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Publication numberUS5706870 A
Publication typeGrant
Application numberUS 08/643,338
Publication dateJan 13, 1998
Filing dateMay 6, 1996
Priority dateMay 6, 1996
Fee statusLapsed
Publication number08643338, 643338, US 5706870 A, US 5706870A, US-A-5706870, US5706870 A, US5706870A
InventorsJames T. Maerzke
Original AssigneeProcubed Corp.
Export CitationBiBTeX, EndNote, RefMan
External Links: USPTO, USPTO Assignment, Espacenet
Kit and method for refilling ink cartridges
US 5706870 A
Abstract
The invention relates to an improved apparatus and method of refilling an ink jet cartridge used with printers. The kit includes a plug pulling tool, and an amount of ink contained in a syringe-plunger assembly with a cap, The plug pulling tool allows removing a plug from a cartridge without damage, so that the plug can be replaced into the cartridge after being refilled. The syringe-plunger assembly allows the user to seal the nozzle of the syringe tight against the hole in the cartridge, in order to fill the cartridge with ink as well as to remove unwanted air from inside the cartridge. The invention eliminates the need of having to reseal the cartridge by alternate means, allows venting of the cartridge reservoir during the refill process, and significantly increases the efficiency and cleanness of refilling an ink jet cartridge.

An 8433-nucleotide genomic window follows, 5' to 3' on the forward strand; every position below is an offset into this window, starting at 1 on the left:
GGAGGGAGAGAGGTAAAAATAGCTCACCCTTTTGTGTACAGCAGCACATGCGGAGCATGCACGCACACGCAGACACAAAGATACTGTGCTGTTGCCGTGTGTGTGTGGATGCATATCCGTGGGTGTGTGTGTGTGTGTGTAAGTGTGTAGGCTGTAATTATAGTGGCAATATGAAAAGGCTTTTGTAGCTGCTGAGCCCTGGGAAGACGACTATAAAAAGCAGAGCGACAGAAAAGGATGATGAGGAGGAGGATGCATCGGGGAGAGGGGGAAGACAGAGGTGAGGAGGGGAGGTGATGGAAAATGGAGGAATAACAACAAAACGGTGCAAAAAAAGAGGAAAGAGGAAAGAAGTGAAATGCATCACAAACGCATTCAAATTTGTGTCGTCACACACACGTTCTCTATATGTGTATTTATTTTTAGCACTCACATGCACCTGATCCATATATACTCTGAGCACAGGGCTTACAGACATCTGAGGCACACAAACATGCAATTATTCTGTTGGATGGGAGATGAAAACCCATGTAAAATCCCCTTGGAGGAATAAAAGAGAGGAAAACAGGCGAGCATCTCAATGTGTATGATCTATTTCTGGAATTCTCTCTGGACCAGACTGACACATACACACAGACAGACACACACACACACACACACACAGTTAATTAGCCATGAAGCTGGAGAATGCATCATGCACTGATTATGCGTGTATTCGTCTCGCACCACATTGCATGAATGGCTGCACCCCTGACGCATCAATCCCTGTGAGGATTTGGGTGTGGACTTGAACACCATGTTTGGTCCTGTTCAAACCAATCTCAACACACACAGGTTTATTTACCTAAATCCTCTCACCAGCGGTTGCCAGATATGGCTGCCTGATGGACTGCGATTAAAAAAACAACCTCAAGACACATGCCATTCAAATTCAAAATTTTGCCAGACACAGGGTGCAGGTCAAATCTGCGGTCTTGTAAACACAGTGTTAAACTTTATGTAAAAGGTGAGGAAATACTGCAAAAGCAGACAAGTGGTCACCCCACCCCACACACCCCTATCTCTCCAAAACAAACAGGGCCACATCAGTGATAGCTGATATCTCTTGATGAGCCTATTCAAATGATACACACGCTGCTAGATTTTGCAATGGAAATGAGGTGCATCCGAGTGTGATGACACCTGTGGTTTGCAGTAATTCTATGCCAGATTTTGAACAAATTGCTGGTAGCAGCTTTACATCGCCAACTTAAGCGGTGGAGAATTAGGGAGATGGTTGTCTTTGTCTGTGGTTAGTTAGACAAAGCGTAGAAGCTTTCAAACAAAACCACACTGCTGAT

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Claims(4)
I claim:
1. A kit for refilling an ink cartridge, the kit comprised of:
A. a plug pulling tool adapted to remove a plug from said ink cartridge, said plug pulling tool comprised of:
a handle having an interior tapered shaft, and a pin having a first end secured within said tapered shaft in said handle and protruding from said handle to a second pointed end which is bent to approximately a ninety degree angle to create a hook; and
B. a syringe-plunger assembly with ink contained therein adapted for refilling said ink cartridge and venting air from a reservoir of said ink cartridge, comprised of:
a rigid syringe containing ink used during the refilling process, said syringe having a tapered nozzle adapted to be used to seal against a hole left by a plug removed from said ink cartridge,
a rigid plunger with a stopper assembled with said syringe to contain said ink, said plunger being used to force said ink into said ink cartridge and to vent air from said ink cartridge reservoir, and
a cap fixedly attached to said tapered nozzle of said syringe to contain ink inside said syringe-plunger assembly prior to use.
2. The kit of claim 1 further including a holder made of semi rigid plastic to contain said plug pulling tool prior to use.
3. The kit of claim 1 wherein said pin is metallic, said syringe is plastic, said plunger is plastic and said stopper is rubber.